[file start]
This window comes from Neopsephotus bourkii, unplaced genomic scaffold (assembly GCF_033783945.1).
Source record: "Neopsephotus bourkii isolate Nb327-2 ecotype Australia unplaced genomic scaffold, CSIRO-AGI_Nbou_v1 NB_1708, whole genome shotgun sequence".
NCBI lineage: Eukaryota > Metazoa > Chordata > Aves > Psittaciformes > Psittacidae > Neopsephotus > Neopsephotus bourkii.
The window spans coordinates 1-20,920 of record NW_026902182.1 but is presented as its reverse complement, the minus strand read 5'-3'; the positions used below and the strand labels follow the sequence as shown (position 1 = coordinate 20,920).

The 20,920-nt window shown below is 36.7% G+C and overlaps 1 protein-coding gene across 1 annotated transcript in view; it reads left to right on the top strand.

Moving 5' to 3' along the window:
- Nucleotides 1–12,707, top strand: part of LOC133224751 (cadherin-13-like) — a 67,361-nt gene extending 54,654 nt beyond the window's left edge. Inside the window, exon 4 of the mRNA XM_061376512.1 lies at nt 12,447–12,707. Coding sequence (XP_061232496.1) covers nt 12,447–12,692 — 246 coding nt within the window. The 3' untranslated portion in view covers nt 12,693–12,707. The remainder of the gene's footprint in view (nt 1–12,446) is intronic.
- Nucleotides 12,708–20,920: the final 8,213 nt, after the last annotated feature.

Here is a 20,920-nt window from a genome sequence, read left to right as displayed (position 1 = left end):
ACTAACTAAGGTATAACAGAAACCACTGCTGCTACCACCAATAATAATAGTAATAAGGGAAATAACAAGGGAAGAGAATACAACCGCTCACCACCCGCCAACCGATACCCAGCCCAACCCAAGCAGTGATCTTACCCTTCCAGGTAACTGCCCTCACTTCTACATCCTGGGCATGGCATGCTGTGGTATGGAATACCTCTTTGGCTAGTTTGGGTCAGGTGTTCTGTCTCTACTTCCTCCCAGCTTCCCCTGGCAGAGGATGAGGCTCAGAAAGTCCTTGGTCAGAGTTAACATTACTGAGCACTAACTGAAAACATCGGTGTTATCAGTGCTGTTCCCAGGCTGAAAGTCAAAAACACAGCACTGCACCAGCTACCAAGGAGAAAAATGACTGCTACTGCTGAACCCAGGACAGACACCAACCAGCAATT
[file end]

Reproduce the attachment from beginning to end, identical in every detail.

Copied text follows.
This window comes from Neopsephotus bourkii, unplaced genomic scaffold (assembly GCF_033783945.1).
Source record: "Neopsephotus bourkii isolate Nb327-2 ecotype Australia unplaced genomic scaffold, CSIRO-AGI_Nbou_v1 NB_1708, whole genome shotgun sequence".
NCBI lineage: Eukaryota > Metazoa > Chordata > Aves > Psittaciformes > Psittacidae > Neopsephotus > Neopsephotus bourkii.
The window spans coordinates 1-20,920 of record NW_026902182.1 but is presented as its reverse complement, the minus strand read 5'-3'; the positions used below and the strand labels follow the sequence as shown (position 1 = coordinate 20,920).

The 20,920-nt window shown below is 36.7% G+C and overlaps 1 protein-coding gene across 1 annotated transcript in view; it reads left to right on the top strand.

Moving 5' to 3' along the window:
- Nucleotides 1–12,707, top strand: part of LOC133224751 (cadherin-13-like) — a 67,361-nt gene extending 54,654 nt beyond the window's left edge. Inside the window, exon 4 of the mRNA XM_061376512.1 lies at nt 12,447–12,707. Coding sequence (XP_061232496.1) covers nt 12,447–12,692 — 246 coding nt within the window. The 3' untranslated portion in view covers nt 12,693–12,707. The remainder of the gene's footprint in view (nt 1–12,446) is intronic.
- Nucleotides 12,708–20,920: the final 8,213 nt, after the last annotated feature.

Here is a 20,920-nt window from a genome sequence, read left to right as displayed (position 1 = left end):
ACTAACTAAGGTATAACAGAAACCACTGCTGCTACCACCAATAATAATAGTAATAAGGGAAATAACAAGGGAAGAGAATACAACCGCTCACCACCCGCCAACCGATACCCAGCCCAACCCAAGCAGTGATCTTACCCTTCCAGGTAACTGCCCTCACTTCTACATCCTGGGCATGGCATGCTGTGGTATGGAATACCTCTTTGGCTAGTTTGGGTCAGGTGTTCTGTCTCTACTTCCTCCCAGCTTCCCCTGGCAGAGGATGAGGCTCAGAAAGTCCTTGGTCAGAGTTAACATTACTGAGCACTAACTGAAAACATCGGTGTTATCAGTGCTGTTCCCAGGCTGAAAGTCAAAAACACAGCACTGCACCAGCTACCAAGGAGAAAAATGACTGCTACTGCTGAACCCAGGACAGACACCAACCAGCAATT